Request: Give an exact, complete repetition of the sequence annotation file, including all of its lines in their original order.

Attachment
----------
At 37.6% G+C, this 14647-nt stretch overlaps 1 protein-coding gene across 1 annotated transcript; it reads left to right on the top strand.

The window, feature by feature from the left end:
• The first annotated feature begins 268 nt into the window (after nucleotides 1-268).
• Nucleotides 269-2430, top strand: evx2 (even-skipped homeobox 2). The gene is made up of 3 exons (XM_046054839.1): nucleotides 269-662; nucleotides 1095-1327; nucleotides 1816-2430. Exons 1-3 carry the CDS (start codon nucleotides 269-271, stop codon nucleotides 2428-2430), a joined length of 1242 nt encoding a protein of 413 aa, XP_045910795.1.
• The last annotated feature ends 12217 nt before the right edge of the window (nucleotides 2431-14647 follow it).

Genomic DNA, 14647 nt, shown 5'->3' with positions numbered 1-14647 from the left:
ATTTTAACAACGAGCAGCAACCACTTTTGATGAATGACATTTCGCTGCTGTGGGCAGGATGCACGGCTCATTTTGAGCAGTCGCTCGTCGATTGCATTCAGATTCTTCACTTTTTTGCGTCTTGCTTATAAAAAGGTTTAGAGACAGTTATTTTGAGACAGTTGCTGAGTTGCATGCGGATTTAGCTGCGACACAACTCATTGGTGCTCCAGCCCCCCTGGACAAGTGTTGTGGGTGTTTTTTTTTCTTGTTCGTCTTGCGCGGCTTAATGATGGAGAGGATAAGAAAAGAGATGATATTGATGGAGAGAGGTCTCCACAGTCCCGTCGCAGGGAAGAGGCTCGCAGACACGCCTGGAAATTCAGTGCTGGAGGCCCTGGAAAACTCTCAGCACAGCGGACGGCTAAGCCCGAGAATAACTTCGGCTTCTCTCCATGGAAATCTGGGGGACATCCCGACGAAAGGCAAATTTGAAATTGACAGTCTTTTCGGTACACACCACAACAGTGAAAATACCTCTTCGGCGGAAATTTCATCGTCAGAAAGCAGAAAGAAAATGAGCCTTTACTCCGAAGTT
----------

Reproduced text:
At 37.6% G+C, this 14647-nt stretch overlaps 1 protein-coding gene across 1 annotated transcript; it reads left to right on the top strand.

The window, feature by feature from the left end:
• The first annotated feature begins 268 nt into the window (after nucleotides 1-268).
• Nucleotides 269-2430, top strand: evx2 (even-skipped homeobox 2). The gene is made up of 3 exons (XM_046054839.1): nucleotides 269-662; nucleotides 1095-1327; nucleotides 1816-2430. Exons 1-3 carry the CDS (start codon nucleotides 269-271, stop codon nucleotides 2428-2430), a joined length of 1242 nt encoding a protein of 413 aa, XP_045910795.1.
• The last annotated feature ends 12217 nt before the right edge of the window (nucleotides 2431-14647 follow it).

Genomic DNA, 14647 nt, shown 5'->3' with positions numbered 1-14647 from the left:
ATTTTAACAACGAGCAGCAACCACTTTTGATGAATGACATTTCGCTGCTGTGGGCAGGATGCACGGCTCATTTTGAGCAGTCGCTCGTCGATTGCATTCAGATTCTTCACTTTTTTGCGTCTTGCTTATAAAAAGGTTTAGAGACAGTTATTTTGAGACAGTTGCTGAGTTGCATGCGGATTTAGCTGCGACACAACTCATTGGTGCTCCAGCCCCCCTGGACAAGTGTTGTGGGTGTTTTTTTTTCTTGTTCGTCTTGCGCGGCTTAATGATGGAGAGGATAAGAAAAGAGATGATATTGATGGAGAGAGGTCTCCACAGTCCCGTCGCAGGGAAGAGGCTCGCAGACACGCCTGGAAATTCAGTGCTGGAGGCCCTGGAAAACTCTCAGCACAGCGGACGGCTAAGCCCGAGAATAACTTCGGCTTCTCTCCATGGAAATCTGGGGGACATCCCGACGAAAGGCAAATTTGAAATTGACAGTCTTTTCGGTACACACCACAACAGTGAAAATACCTCTTCGGCGGAAATTTCATCGTCAGAAAGCAGAAAGAAAATGAGCCTTTACTCCGAAGTT